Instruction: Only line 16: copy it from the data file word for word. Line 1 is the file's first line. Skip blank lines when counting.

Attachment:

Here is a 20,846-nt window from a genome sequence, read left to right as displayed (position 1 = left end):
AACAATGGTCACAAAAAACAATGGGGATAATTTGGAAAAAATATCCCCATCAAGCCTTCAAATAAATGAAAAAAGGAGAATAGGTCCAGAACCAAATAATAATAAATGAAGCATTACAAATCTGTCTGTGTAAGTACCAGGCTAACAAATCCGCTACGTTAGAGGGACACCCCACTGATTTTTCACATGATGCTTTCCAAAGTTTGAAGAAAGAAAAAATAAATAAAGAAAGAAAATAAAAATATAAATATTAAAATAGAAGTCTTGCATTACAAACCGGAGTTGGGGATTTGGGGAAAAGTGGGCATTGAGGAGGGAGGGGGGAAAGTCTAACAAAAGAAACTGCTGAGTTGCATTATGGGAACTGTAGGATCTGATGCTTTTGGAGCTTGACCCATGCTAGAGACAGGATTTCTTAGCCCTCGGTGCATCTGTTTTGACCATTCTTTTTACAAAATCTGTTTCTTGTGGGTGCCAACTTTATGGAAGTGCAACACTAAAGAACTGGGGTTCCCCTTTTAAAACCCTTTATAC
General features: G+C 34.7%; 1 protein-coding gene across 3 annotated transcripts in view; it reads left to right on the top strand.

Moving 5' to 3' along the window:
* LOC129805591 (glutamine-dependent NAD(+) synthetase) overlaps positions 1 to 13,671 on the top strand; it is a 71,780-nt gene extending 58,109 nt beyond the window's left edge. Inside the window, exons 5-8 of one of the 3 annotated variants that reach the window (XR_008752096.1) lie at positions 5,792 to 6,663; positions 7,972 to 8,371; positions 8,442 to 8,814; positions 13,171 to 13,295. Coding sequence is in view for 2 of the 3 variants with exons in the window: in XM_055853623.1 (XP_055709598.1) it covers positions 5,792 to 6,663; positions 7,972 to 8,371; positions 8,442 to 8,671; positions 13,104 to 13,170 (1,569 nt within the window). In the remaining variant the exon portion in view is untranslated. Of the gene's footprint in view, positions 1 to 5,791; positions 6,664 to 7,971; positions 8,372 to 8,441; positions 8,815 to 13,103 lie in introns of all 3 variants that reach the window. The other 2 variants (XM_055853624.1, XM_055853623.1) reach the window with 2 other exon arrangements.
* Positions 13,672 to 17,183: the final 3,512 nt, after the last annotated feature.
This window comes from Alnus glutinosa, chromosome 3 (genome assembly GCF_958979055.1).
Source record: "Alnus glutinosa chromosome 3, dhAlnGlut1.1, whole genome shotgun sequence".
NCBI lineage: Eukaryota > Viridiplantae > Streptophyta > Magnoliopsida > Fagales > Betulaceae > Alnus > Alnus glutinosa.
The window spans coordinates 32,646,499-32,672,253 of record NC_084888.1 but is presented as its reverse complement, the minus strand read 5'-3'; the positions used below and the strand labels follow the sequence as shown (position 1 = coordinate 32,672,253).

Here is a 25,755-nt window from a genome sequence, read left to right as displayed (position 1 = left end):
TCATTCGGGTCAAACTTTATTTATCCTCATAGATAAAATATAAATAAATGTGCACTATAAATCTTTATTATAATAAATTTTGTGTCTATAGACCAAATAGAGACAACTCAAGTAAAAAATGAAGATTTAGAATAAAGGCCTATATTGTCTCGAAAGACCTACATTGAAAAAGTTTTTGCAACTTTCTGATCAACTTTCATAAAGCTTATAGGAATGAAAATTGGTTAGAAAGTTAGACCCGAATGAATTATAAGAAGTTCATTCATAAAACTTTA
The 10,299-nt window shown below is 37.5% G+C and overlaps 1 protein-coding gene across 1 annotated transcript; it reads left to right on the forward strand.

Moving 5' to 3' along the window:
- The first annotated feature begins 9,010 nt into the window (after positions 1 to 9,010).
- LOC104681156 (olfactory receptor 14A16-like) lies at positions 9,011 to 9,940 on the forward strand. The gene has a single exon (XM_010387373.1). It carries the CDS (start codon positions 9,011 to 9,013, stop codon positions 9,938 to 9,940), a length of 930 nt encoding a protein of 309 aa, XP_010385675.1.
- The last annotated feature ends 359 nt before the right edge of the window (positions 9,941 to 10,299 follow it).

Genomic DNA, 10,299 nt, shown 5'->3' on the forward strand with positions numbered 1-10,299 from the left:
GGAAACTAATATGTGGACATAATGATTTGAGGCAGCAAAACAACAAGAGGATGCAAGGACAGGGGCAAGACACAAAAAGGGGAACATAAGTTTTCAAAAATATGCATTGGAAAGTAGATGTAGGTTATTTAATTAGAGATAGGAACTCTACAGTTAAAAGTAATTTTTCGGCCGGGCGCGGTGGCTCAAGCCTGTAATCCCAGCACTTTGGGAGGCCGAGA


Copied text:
- LOC104681156 (olfactory receptor 14A16-like) lies at positions 9,011 to 9,940 on the forward strand. The gene has a single exon (XM_010387373.1). It carries the CDS (start codon positions 9,011 to 9,013, stop codon positions 9,938 to 9,940), a length of 930 nt encoding a protein of 309 aa, XP_010385675.1.